One Clipsource employee, Rashid Khan, had his work permit extension denied because of a temporary job he had taken on while studying in Sweden. Because the job was part-time on top of his degree, he did not reach the 13,000 kronor monthly threshold, and it was for this reason that his permit was not accepted – even though it likely would have been if he had not worked at all while studying.
Like Shabab and Hussain, Khan left Sweden. He is now working for Clipsource from Pakistan, which Wiklund says is "not an optimum solution" due to time differences and occasional problems with communication. If Khan is not able to come back, the CEO says recruiting a replacement will be difficult. "Sweden is a tech country and we already have issues finding people, whether you're one of the big companies like Spotify or a small company like us," he explains.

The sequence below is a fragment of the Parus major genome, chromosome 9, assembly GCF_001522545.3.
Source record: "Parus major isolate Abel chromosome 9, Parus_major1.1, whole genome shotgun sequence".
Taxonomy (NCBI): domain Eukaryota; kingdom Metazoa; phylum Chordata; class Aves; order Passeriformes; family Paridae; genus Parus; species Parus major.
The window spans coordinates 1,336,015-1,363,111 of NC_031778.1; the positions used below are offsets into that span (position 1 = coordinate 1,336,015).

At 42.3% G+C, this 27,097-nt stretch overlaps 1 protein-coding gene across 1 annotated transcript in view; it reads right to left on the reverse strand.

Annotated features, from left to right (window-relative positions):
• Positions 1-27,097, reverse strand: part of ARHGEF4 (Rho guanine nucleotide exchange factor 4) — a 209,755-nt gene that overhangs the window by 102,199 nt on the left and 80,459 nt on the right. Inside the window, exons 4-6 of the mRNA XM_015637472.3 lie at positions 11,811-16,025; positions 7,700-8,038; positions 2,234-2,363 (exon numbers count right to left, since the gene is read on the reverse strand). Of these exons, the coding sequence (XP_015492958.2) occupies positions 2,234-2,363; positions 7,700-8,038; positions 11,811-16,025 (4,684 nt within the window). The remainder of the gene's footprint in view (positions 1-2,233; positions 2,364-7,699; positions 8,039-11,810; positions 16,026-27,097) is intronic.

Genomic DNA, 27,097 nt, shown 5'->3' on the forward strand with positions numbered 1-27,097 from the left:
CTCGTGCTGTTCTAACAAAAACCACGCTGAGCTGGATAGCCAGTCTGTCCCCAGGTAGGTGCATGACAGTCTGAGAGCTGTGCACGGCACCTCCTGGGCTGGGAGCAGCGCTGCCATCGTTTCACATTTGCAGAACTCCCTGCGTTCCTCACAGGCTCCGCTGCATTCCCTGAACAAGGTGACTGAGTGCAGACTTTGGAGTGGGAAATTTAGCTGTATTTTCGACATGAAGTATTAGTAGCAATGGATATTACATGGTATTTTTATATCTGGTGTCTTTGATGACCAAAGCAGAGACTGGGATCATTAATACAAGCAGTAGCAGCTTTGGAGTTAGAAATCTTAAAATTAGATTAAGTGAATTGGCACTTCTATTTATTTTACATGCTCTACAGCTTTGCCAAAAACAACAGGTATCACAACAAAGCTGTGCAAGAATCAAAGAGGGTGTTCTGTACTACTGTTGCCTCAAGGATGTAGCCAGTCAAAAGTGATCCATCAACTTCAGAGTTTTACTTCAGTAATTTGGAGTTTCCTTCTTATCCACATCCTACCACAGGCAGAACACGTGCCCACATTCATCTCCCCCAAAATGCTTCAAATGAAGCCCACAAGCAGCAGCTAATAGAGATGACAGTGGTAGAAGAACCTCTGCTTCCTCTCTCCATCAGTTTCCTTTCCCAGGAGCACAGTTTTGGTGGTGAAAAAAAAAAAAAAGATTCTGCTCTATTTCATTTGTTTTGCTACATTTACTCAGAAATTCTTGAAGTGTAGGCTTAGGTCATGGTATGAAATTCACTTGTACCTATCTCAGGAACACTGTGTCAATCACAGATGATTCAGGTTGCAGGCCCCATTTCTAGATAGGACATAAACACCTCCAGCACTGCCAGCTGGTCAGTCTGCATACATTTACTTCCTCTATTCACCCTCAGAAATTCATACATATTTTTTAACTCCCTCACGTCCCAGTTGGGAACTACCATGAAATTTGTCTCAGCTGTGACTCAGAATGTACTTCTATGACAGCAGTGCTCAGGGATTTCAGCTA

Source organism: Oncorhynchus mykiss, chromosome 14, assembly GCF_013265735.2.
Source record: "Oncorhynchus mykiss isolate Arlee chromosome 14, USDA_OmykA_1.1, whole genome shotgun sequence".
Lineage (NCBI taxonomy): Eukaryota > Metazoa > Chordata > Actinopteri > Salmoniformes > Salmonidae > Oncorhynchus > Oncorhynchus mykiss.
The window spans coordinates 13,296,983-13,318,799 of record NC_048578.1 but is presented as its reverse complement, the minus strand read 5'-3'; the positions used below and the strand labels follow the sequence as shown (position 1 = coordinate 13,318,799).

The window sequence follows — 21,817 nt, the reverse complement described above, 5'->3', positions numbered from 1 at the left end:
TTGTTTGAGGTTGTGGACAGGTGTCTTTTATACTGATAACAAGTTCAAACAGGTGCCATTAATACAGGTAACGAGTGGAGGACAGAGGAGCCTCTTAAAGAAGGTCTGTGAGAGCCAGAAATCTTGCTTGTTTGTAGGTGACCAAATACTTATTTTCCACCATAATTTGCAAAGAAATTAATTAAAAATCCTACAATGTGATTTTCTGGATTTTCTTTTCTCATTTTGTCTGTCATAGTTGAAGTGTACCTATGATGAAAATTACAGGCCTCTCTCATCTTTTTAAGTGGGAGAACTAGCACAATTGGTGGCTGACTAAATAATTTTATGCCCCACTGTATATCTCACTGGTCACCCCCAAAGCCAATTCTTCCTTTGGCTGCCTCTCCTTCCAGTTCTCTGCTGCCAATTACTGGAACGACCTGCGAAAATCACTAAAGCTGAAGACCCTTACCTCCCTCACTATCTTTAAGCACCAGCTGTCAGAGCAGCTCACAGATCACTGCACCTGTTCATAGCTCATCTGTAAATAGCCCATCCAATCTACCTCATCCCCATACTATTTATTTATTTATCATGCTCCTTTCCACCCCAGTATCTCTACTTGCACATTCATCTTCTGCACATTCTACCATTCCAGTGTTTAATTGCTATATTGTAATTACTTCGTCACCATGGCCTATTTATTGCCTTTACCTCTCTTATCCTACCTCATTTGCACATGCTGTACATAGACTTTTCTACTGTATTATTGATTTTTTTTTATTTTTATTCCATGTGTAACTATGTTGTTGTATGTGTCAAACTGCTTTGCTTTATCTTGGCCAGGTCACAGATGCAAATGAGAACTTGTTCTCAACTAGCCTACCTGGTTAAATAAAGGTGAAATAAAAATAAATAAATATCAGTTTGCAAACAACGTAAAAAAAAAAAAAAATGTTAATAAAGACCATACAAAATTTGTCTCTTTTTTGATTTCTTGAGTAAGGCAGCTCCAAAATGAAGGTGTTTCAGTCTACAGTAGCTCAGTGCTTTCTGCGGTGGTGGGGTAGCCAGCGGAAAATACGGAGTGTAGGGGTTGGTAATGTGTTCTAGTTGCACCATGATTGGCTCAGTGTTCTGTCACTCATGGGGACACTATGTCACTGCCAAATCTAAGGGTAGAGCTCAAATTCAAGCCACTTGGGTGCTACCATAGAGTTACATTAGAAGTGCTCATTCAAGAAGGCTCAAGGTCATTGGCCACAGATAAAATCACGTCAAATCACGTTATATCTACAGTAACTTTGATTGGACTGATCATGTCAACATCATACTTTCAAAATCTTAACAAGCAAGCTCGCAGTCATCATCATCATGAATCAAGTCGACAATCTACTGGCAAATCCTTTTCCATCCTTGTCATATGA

So far in 2017, a total of 1515 people have had their work permit extenstions rejected, according to Migration Agency figures seen by The Local. That’s more than double the figures for the previous four years, which ranged from 653 to 683, and the sectors hardest hit are service, care and sales (accounting for 460 of the rejections), technicians (439), specialists (184) and workers in the construction and manufacturing industry (129). Only around 4-5 percent of appeals are successful.